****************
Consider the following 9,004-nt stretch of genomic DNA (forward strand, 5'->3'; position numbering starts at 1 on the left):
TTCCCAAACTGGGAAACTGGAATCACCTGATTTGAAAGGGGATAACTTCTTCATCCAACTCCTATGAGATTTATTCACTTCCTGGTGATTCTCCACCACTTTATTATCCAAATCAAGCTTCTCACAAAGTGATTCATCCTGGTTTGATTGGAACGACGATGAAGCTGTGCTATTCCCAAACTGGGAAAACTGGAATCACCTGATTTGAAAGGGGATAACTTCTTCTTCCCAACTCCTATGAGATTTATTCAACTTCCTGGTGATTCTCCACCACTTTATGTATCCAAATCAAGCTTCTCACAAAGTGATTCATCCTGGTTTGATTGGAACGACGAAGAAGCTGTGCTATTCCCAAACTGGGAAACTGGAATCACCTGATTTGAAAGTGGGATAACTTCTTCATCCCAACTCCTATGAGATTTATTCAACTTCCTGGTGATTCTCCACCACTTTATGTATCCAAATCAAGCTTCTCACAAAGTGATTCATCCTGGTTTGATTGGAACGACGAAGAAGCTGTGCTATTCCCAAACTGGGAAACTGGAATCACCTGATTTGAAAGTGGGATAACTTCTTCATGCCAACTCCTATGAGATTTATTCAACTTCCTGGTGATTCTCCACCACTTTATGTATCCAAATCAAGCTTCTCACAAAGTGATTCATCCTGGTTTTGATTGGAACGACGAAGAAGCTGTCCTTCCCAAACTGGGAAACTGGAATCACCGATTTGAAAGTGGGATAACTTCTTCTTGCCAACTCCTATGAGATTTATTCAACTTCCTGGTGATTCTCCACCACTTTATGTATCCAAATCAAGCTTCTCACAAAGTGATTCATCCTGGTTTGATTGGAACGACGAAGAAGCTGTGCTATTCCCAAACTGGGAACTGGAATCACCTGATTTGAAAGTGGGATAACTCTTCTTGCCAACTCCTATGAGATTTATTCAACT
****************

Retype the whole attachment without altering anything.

Consider the following 9,004-nt stretch of genomic DNA (forward strand, 5'->3'; position numbering starts at 1 on the left):
TTCCCAAACTGGGAAACTGGAATCACCTGATTTGAAAGGGGATAACTTCTTCATCCAACTCCTATGAGATTTATTCACTTCCTGGTGATTCTCCACCACTTTATTATCCAAATCAAGCTTCTCACAAAGTGATTCATCCTGGTTTGATTGGAACGACGATGAAGCTGTGCTATTCCCAAACTGGGAAAACTGGAATCACCTGATTTGAAAGGGGATAACTTCTTCTTCCCAACTCCTATGAGATTTATTCAACTTCCTGGTGATTCTCCACCACTTTATGTATCCAAATCAAGCTTCTCACAAAGTGATTCATCCTGGTTTGATTGGAACGACGAAGAAGCTGTGCTATTCCCAAACTGGGAAACTGGAATCACCTGATTTGAAAGTGGGATAACTTCTTCATCCCAACTCCTATGAGATTTATTCAACTTCCTGGTGATTCTCCACCACTTTATGTATCCAAATCAAGCTTCTCACAAAGTGATTCATCCTGGTTTGATTGGAACGACGAAGAAGCTGTGCTATTCCCAAACTGGGAAACTGGAATCACCTGATTTGAAAGTGGGATAACTTCTTCATGCCAACTCCTATGAGATTTATTCAACTTCCTGGTGATTCTCCACCACTTTATGTATCCAAATCAAGCTTCTCACAAAGTGATTCATCCTGGTTTTGATTGGAACGACGAAGAAGCTGTCCTTCCCAAACTGGGAAACTGGAATCACCGATTTGAAAGTGGGATAACTTCTTCTTGCCAACTCCTATGAGATTTATTCAACTTCCTGGTGATTCTCCACCACTTTATGTATCCAAATCAAGCTTCTCACAAAGTGATTCATCCTGGTTTGATTGGAACGACGAAGAAGCTGTGCTATTCCCAAACTGGGAACTGGAATCACCTGATTTGAAAGTGGGATAACTCTTCTTGCCAACTCCTATGAGATTTATTCAACT